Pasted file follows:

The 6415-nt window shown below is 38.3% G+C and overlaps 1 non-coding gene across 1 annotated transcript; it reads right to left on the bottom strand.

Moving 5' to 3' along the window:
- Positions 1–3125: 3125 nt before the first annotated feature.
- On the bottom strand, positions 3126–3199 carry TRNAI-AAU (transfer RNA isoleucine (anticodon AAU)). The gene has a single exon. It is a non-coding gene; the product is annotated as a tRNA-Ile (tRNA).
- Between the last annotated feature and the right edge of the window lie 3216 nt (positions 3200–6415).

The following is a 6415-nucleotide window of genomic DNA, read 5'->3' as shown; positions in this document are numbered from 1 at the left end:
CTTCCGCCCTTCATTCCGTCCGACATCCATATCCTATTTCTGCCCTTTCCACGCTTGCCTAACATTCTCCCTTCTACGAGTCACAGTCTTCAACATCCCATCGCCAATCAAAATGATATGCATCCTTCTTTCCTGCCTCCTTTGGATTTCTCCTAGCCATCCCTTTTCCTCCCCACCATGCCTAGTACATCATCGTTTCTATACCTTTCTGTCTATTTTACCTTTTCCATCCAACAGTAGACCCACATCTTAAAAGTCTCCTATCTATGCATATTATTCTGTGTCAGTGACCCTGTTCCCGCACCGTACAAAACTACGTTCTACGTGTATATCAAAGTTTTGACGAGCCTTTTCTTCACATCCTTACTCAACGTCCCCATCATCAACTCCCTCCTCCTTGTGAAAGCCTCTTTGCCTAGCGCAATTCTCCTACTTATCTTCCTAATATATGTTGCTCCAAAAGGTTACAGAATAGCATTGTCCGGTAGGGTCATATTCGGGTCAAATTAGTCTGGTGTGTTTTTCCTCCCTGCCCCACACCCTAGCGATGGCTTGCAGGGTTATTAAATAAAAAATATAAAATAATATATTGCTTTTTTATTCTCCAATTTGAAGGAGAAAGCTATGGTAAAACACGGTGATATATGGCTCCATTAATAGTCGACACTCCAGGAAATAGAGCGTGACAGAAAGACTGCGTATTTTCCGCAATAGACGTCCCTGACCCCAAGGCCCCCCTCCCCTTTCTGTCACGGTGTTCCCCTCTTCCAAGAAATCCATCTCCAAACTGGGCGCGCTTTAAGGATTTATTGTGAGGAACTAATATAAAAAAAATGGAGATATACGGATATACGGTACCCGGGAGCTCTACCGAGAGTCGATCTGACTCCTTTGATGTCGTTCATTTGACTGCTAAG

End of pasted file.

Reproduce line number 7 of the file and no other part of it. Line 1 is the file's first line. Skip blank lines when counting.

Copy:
CTTCCGCCCTTCATTCCGTCCGACATCCATATCCTATTTCTGCCCTTTCCACGCTTGCCTAACATTCTCCCTTCTACGAGTCACAGTCTTCAACATCCCATCGCCAATCAAAATGATATGCATCCTTCTTTCCTGCCTCCTTTGGATTTCTCCTAGCCATCCCTTTTCCTCCCCACCATGCCTAGTACATCATCGTTTCTATACCTTTCTGTCTATTTTACCTTTTCCATCCAACAGTAGACCCACATCTTAAAAGTCTCCTATCTATGCATATTATTCTGTGTCAGTGACCCTGTTCCCGCACCGTACAAAACTACGTTCTACGTGTATATCAAAGTTTTGACGAGCCTTTTCTTCACATCCTTACTCAACGTCCCCATCATCAACTCCCTCCTCCTTGTGAAAGCCTCTTTGCCTAGCGCAATTCTCCTACTTATCTTCCTAATATATGTTGCTCCAAAAGGTTACAGAATAGCATTGTCCGGTAGGGTCATATTCGGGTCAAATTAGTCTGGTGTGTTTTTCCTCCCTGCCCCACACCCTAGCGATGGCTTGCAGGGTTATTAAATAAAAAATATAAAATAATATATTGCTTTTTTATTCTCCAATTTGAAGGAGAAAGCTATGGTAAAACACGGTGATATATGGCTCCATTAATAGTCGACACTCCAGGAAATAGAGCGTGACAGAAAGACTGCGTATTTTCCGCAATAGACGTCCCTGACCCCAAGGCCCCCCTCCCCTTTCTGTCACGGTGTTCCCCTCTTCCAAGAAATCCATCTCCAAACTGGGCGCGCTTTAAGGATTTATTGTGAGGAACTAATATAAAAAAAATGGAGATATACGGATATACGGTACCCGGGAGCTCTACCGAGAGTCGATCTGACTCCTTTGATGTCGTTCATTTGACTGCTAAG